This all reads like the plot for a low-budget tech thriller movie. A bad, low-budget tech thriller.
According to Teri Thompson, Bill Madden, Christian Red, Michael O’Keefe and Nathaniel Vinton of the New York Daily News, outfielder Melky Cabrera “created a fictitious website and a nonexistent product designed to prove he inadvertently took the banned substance that caused a positive test under Major League Baseball’s drug program.”
The website, purchased by an associate of Cabrera’s from the Dominican Republic named Juan Nunez, cost a total of $10,000.
The product, advertised as a topical cream, was going to anchor Cabrera’s defense during his appeal.
But “baseball figured out the ruse pretty quickly,” a source familiar with the case told the Daily News.
Cabrera’s agents, Sam and Seth Levinson of ACES, have distanced themselves from Nunez and are claiming that the scheme was concocted without their knowledge. There’s no evidence that they’re lying, though Nunez has been hired directly by the agents in the past to obtain and deal with Dominican clients.
Federal investigators are now looking into the case, and it seems possible if not likely that Cabrera will be facing punishment beyond his 50-game ban from professional baseball. “If you engage in this type of activity,” concludes a well-informed source in the Daily News exclusive, “you do it at great risk to your livelihood.”
A woman from Camden County in New Jersey has filed suit against the Milwaukee Brewers after being struck by a foul ball during batting practice two years ago at Miller Park, Jeff Goldman of NJ.com reports. According to her lawsuit, she suffered an orbital fracture to her left eye socket, nerve and iris damage, and a concussion.
The woman, Dana Morelli, was in the second row behind third base along with her fiancee and his son when she was struck by the foul ball. She had to remain in a dark room in Milwaukee before being able to safely travel home. (Sensitivity to light is a common symptom of a concussion.)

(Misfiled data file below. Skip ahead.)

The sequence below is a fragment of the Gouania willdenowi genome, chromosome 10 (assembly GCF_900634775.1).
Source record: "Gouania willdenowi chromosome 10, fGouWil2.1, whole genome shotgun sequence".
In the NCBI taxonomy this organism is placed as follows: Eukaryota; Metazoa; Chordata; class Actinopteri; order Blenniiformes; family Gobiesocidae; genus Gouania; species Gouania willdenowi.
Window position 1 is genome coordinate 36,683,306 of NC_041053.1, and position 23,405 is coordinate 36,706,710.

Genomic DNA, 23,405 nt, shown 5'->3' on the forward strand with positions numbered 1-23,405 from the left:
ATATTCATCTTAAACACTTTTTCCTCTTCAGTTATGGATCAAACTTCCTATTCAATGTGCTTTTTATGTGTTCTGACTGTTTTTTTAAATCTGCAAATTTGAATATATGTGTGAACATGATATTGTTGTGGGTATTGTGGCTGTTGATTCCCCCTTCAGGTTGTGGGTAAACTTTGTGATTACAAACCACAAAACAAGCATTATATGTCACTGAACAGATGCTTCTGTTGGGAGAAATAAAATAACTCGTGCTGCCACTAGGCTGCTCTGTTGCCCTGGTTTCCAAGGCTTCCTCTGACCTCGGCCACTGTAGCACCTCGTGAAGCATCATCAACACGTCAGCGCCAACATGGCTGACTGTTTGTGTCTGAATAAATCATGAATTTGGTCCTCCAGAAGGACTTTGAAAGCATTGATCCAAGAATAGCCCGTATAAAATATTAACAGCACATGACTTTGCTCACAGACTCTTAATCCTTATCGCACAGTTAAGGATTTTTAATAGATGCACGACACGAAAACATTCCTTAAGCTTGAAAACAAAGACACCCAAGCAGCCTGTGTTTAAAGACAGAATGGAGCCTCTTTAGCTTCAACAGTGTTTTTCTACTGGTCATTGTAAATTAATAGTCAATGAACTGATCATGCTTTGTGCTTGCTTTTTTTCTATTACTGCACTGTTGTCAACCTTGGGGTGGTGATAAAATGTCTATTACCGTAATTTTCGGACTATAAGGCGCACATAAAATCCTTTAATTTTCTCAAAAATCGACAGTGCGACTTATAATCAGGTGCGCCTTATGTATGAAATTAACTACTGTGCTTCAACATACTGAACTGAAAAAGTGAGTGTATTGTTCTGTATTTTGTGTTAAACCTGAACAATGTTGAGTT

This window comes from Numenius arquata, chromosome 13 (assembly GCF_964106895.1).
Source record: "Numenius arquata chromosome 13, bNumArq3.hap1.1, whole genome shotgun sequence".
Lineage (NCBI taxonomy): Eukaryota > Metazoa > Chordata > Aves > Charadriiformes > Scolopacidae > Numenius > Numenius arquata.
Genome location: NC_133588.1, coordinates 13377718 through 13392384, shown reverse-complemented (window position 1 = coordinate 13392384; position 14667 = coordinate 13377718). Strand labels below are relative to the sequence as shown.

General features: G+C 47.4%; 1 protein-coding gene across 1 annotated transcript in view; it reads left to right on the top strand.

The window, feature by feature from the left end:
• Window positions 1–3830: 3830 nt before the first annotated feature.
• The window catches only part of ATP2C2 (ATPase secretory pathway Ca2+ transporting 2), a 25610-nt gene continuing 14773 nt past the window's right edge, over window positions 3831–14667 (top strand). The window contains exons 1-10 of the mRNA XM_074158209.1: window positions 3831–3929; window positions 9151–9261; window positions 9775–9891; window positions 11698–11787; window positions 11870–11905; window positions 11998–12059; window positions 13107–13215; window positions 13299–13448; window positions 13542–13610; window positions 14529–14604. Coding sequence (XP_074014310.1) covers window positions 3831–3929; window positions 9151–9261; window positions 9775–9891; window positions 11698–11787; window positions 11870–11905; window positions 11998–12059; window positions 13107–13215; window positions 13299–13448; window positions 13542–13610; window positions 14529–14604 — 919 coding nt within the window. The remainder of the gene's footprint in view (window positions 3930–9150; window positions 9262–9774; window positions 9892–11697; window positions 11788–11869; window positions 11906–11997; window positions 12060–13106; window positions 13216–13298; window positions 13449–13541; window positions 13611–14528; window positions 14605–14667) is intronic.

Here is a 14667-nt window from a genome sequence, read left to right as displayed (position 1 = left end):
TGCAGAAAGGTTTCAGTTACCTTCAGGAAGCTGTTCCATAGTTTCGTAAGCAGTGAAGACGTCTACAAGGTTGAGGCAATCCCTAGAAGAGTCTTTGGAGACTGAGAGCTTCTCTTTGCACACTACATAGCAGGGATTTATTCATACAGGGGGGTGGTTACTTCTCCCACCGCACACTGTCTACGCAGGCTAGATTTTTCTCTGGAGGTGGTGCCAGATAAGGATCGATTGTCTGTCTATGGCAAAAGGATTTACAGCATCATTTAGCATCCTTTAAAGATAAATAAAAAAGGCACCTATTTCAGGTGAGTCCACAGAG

Fan safety has become a hot button topic recently. This past December, Major League Baseball issued safety recommendations but ultimately left it up to each ballpark to decide by how much to extend the netting.
Earlier this month, Phillies infielder Freddy Galvis fouled off a pitch that struck a fan. After the game, he clamored for the Phillies to increase protective netting at Citizens Bank Park to extend to the seats behind the dugout, where the fan was hit. Another fan was hit the next day and Galvis threw up his hands in frustration. While fans and owners seem to mostly be against netting, the players seem to be for it.
The Cardinals have placed starter Mike Leake on the 15-day disabled list, retroactive to August 22, with shingles. Which: ugh. Anyone I’ve ever known who has had it wouldn’t wish it on their worst enemy.
Leake was diagnosed with the virus last week and had to be scratched from his scheduled start Saturday versus the Athletics. There is no timetable for Leake’s return. Leake is 9-9 with a 4.56 ERA in 25 starts for the Cardinals. Poor dude.